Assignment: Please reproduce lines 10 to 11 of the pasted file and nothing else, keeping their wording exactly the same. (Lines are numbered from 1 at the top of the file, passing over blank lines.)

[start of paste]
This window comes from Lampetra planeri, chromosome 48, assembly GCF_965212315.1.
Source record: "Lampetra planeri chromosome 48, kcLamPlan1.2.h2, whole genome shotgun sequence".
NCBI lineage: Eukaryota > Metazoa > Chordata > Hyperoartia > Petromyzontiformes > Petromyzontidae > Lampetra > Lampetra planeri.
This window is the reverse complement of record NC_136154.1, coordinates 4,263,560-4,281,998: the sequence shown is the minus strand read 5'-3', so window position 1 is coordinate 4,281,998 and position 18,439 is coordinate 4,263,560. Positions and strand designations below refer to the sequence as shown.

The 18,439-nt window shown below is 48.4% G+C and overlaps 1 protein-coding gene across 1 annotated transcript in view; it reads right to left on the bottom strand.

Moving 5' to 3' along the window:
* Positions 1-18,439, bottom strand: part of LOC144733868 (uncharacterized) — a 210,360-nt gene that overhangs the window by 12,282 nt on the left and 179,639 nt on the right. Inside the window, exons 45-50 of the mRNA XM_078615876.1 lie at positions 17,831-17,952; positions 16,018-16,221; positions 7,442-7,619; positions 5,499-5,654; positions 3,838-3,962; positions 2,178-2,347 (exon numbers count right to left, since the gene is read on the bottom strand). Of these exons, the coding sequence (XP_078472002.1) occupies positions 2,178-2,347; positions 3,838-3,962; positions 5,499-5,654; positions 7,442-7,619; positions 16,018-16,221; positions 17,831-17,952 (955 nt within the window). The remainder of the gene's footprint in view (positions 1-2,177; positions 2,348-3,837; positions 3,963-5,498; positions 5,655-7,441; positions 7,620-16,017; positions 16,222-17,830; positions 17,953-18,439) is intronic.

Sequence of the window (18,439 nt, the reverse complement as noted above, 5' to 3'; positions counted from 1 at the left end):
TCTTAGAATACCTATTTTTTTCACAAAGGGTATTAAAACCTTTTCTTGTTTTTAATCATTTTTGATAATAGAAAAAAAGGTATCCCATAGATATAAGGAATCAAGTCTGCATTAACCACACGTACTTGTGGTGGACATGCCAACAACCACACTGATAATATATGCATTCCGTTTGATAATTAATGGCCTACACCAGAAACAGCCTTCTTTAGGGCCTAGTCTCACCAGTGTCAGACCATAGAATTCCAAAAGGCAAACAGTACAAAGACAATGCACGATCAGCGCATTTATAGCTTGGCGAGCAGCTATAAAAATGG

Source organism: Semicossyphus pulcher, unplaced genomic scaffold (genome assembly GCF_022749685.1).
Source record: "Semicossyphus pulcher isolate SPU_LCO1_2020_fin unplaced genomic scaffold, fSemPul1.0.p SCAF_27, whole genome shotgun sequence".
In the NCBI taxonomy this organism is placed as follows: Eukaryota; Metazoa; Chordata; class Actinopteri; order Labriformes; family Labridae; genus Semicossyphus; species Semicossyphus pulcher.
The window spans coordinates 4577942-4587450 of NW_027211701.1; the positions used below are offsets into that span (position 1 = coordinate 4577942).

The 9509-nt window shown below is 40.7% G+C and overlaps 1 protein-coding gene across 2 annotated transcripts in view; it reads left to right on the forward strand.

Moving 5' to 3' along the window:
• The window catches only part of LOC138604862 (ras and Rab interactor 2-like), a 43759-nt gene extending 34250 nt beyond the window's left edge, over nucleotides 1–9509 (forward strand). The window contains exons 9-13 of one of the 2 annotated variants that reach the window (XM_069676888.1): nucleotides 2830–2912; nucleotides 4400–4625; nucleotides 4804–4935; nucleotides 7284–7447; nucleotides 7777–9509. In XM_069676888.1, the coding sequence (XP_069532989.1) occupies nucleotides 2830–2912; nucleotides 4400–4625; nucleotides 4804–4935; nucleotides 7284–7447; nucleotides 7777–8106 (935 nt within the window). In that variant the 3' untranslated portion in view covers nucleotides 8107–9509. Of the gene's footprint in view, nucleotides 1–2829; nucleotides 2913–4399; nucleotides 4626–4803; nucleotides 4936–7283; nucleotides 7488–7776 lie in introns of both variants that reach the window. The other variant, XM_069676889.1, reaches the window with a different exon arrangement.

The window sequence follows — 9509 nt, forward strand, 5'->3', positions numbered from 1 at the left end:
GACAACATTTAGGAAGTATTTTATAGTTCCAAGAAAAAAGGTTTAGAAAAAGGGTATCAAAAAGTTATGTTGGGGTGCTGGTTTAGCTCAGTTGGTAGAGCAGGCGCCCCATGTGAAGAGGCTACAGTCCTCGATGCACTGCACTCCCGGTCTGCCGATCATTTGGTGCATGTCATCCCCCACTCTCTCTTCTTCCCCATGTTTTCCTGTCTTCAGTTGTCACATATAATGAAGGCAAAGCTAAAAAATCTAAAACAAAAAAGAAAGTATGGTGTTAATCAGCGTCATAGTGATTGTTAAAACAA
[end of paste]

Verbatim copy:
Source organism: Semicossyphus pulcher, unplaced genomic scaffold (genome assembly GCF_022749685.1).
Source record: "Semicossyphus pulcher isolate SPU_LCO1_2020_fin unplaced genomic scaffold, fSemPul1.0.p SCAF_27, whole genome shotgun sequence".